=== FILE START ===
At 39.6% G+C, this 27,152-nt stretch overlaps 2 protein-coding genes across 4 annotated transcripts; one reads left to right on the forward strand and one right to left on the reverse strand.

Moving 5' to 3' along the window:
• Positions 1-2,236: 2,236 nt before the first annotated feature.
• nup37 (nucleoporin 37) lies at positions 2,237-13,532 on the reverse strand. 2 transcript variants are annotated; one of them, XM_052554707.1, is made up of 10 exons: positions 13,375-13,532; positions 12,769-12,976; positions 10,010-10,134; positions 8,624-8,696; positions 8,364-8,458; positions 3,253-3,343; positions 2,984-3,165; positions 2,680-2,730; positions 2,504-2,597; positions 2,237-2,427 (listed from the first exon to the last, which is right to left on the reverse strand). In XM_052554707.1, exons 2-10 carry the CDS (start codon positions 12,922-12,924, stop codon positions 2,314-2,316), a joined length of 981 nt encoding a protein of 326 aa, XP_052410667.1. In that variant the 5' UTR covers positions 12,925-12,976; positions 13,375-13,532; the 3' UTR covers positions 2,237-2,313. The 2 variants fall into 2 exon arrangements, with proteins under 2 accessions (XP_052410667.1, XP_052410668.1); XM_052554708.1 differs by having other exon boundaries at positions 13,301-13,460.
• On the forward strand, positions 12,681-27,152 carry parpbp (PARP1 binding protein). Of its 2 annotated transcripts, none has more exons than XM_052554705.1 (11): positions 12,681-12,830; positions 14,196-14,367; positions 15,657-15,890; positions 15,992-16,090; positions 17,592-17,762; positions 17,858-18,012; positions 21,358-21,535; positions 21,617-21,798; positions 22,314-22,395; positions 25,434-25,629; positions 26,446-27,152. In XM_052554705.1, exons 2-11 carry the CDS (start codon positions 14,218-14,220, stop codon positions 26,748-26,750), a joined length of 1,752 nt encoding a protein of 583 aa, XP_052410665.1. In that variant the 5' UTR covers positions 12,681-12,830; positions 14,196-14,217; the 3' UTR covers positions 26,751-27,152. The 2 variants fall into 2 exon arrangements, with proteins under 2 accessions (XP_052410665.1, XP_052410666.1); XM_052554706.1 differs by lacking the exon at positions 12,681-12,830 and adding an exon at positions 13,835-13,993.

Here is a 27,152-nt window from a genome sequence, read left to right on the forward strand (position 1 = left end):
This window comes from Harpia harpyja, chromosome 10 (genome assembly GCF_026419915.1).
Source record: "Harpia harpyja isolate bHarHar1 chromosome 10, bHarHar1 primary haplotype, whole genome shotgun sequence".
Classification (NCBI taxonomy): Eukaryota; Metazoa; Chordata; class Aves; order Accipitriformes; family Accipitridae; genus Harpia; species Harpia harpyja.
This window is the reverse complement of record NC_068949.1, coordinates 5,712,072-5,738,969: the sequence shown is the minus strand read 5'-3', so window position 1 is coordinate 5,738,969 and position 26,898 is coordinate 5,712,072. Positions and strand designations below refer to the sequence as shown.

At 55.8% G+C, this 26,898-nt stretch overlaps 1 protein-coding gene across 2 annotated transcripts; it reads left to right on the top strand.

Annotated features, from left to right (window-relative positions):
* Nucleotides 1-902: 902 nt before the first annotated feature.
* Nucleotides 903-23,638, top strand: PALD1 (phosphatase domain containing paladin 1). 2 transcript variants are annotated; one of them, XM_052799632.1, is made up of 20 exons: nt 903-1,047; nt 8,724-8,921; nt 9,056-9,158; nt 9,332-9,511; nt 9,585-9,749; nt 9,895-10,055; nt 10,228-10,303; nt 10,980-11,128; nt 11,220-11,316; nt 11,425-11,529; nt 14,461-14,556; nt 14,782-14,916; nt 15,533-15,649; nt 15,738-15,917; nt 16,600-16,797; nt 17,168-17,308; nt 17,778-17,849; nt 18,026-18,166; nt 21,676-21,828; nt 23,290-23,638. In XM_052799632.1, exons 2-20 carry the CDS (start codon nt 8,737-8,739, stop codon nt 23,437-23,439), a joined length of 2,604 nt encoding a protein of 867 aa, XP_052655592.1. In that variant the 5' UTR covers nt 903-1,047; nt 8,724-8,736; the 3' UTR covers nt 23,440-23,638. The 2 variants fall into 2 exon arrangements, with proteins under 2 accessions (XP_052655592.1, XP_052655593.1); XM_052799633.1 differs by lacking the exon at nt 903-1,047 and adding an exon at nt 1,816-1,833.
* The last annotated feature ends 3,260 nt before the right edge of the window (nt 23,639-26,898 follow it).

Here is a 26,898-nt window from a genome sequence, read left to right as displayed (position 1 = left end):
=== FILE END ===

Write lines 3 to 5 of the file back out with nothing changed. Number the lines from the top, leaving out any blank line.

• Positions 1-2,236: 2,236 nt before the first annotated feature.
• nup37 (nucleoporin 37) lies at positions 2,237-13,532 on the reverse strand. 2 transcript variants are annotated; one of them, XM_052554707.1, is made up of 10 exons: positions 13,375-13,532; positions 12,769-12,976; positions 10,010-10,134; positions 8,624-8,696; positions 8,364-8,458; positions 3,253-3,343; positions 2,984-3,165; positions 2,680-2,730; positions 2,504-2,597; positions 2,237-2,427 (listed from the first exon to the last, which is right to left on the reverse strand). In XM_052554707.1, exons 2-10 carry the CDS (start codon positions 12,922-12,924, stop codon positions 2,314-2,316), a joined length of 981 nt encoding a protein of 326 aa, XP_052410667.1. In that variant the 5' UTR covers positions 12,925-12,976; positions 13,375-13,532; the 3' UTR covers positions 2,237-2,313. The 2 variants fall into 2 exon arrangements, with proteins under 2 accessions (XP_052410667.1, XP_052410668.1); XM_052554708.1 differs by having other exon boundaries at positions 13,301-13,460.
• On the forward strand, positions 12,681-27,152 carry parpbp (PARP1 binding protein). Of its 2 annotated transcripts, none has more exons than XM_052554705.1 (11): positions 12,681-12,830; positions 14,196-14,367; positions 15,657-15,890; positions 15,992-16,090; positions 17,592-17,762; positions 17,858-18,012; positions 21,358-21,535; positions 21,617-21,798; positions 22,314-22,395; positions 25,434-25,629; positions 26,446-27,152. In XM_052554705.1, exons 2-11 carry the CDS (start codon positions 14,218-14,220, stop codon positions 26,748-26,750), a joined length of 1,752 nt encoding a protein of 583 aa, XP_052410665.1. In that variant the 5' UTR covers positions 12,681-12,830; positions 14,196-14,217; the 3' UTR covers positions 26,751-27,152. The 2 variants fall into 2 exon arrangements, with proteins under 2 accessions (XP_052410665.1, XP_052410666.1); XM_052554706.1 differs by lacking the exon at positions 12,681-12,830 and adding an exon at positions 13,835-13,993.